Sporadic fatal disease due to natural IAV infection has been reported in various mammalian species, including domestic and wild carnivores [119]. So far, at least five subtypes of IAV have been reported in the literature as cause of acute respiratory illness in cats (H5N1, H1N1, H7N2, H5N6, H3N2). During the summer and early fall of 1996, a highly pathogenic avian influenza virus (HPAIV) subtype H5N1 (A/Goose/Guangdong/1/96) was detected in southern China [121]. The virus subsequently spread among poultry in Hong Kong. Despite strict control measures, the virus spread to many countries worldwide, resulting in high mortality in poultry and fatal infections in mammalian species, including humans [122,123,124]. The first natural infection by the H5N1 subtype in domestic cats was described in Bangkok (Thailand) in February 2004 in a fatal outbreak in 15 household cats with vomiting and coughing up blood. One of the cats had eaten a chicken carcass on a farm where there was an H5N1 virus outbreak. The presence of H5N1 virus was confirmed in three cats following necropsies. Intratracheal inoculation of a Vietnamese HPAIV H5N1 isolate and feeding of meat from infected birds to domestic cats confirmed their susceptibility, and the possibility of horizontal transmission in feline population [125]. Histologically, diffuse alveolar damage was observed in the animals, similar to the lesions observed in HPAIV H5N1-infected humans. Subsequently, single cases of H5N1 HPAI infections in cats from different parts of the world have been reported, mostly associated with recent avian outbreaks [126,127,128,129,130]. The first evidence on HPAIV H5N1 infection in domestic cats in Europe was reported in Germany in February 2006. Three cats were found dead in close spatiotemporal correlation with an outbreak of H5N1 in wild birds. In these areas, carcasses of wild swans, ducks, and geese had been accessible to both avian and mammalian scavengers. Therefore, infected wild birds were assumed to be the sources of infection for cats [130]. In the same year, three cats without apparent clinical signs tested positive for H5N1 in an animal shelter in Graz (Austria), after the introduction in the shelter of an infected swan [129]. The prevalence of antibodies for H5N1 IAV among different cat populations seems rather low (0.2–2.6%) [131,132], suggesting that IAV exposure in cats is rare and most often coincides with outbreaks in wild and domestic birds.
In early 2014, Sichuan province (Southern China), the first case of H5N6 IAV infection was reported in a man developing severe pneumonia after exposition to infected poultry [133]. In the same year, a fatal H5N6 IAV infection in a cat was documented in Northern China, where the virus spread due to extensive migration routes of wild birds [134]. In 2016, two additional strains were isolated from lungs from stray cats exhibiting high fever, loss of appetite, and lethargy in Zhejiang Province, Eastern China [135]. Sequence analysis suggested a reassortant origin of these strains receiving their genes from Chinese IAVs H5N6, H9N2 and H7N9. During 2016–2017 winter epidemics in domestic poultry and wild birds, H5N6 IAVs were isolated in three cats showing sudden clinical signs of salivation, lethargy, convulsion, and bloody discharge around the mouth and jaws. Cats died within 4 days after illness onset [136].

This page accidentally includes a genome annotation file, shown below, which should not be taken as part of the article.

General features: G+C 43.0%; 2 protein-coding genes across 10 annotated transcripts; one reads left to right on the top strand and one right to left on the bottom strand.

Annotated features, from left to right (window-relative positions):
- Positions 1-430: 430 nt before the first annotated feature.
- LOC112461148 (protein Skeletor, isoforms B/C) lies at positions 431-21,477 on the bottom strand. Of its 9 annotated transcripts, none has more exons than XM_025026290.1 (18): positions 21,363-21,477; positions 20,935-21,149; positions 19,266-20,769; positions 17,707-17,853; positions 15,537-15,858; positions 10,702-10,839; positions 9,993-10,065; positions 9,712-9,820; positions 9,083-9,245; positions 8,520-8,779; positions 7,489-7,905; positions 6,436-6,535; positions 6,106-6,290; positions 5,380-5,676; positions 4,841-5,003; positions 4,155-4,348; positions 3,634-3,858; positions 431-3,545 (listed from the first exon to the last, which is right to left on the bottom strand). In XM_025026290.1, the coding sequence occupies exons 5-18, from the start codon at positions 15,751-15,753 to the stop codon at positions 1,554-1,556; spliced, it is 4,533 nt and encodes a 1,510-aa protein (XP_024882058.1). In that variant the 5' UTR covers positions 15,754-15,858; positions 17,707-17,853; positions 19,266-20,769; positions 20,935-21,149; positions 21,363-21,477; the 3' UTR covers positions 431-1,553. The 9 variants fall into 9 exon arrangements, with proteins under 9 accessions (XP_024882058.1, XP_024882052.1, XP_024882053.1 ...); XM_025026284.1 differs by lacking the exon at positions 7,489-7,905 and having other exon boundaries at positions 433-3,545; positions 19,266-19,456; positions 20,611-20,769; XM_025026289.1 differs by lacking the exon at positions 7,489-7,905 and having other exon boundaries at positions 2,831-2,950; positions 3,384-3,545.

In 2005 in South Korea, three genetically similar H3N2 strains of avian origin were isolated from dogs showing severe respiratory signs [137,138,139]. The canine H3N2 was also detected in China in 2006 [140] and since then it has been repeatedly identified in those countries, indicating active IAV circulation in the Asian canine population. Other outbreaks have been reported in Thailand [141] and the United States, where the virus was introduced from South Korea via dogs rescued from live animal markets or meat production farms [142]. During March and April 2015, canine H3N2 virus was detected in dogs in shelters and kennels in the Chicago-area [142]. Mild to moderate respiratory signs were observed, often with a characteristic honking cough, with some progression to pneumonia but, generally, with few or no deaths [142]. Experimental challenge demonstrated that other animal species can be infected by the canine H3N2 virus, including ferrets, guinea pigs, and cats [143,144]. Severe respiratory disease was documented during a natural feline outbreak in South Korea in an animal shelter where both dogs and cats were co-housed. In cats, the infection was associated with tachypnoea, dyspnoea, lethargy, with high morbidity (100%) and mortality (40%) [145]. Dog-to-cat and cat-to-cat transmission of canine H3N2 IAV was also observed in a shelter in Gyunggido, South Korea [146]. Furthermore, several studies reported serological evidence of H3N2 IAV infections in cats [147,148,149,150]. In April 2009, a novel H1N1 IAV (pH1N1) was recognized as the cause of the flu pandemic in humans [8]. The isolate was identified as a novel swine-origin quadruple reassortant pH1N1, containing genes from Euro-Asiatic and American lineages of swine influenza, as well as avian and human influenza genes [151]. pH1N1 infection has been detected in companion animals since the fall of 2009 [152]. The first case of natural feline infection was reported in Iowa in November 2009 [153]. Since then, several feline infections have been documented worldwide. All the reported infections involved single-cat cases and were related to human-to-cat transmission. Susceptibility of cats to pH1N1 infection was also confirmed experimentally, demonstrating that the virus may cause respiratory disease in infected animals [154]. The clinical signs included high fever, depression, inappetence, severe dyspnoea, shallow and abdominal breathing, vomiting, conjunctivitis, oculo-nasal discharge, rhinorrhagia and in some cases death [153,155,156,157,158,159]. Specific antibodies against pH1N1 virus have been reported in cats, with prevalence rates ranging from 1.2% to 55.0% [148,157,159,160,161,162,163].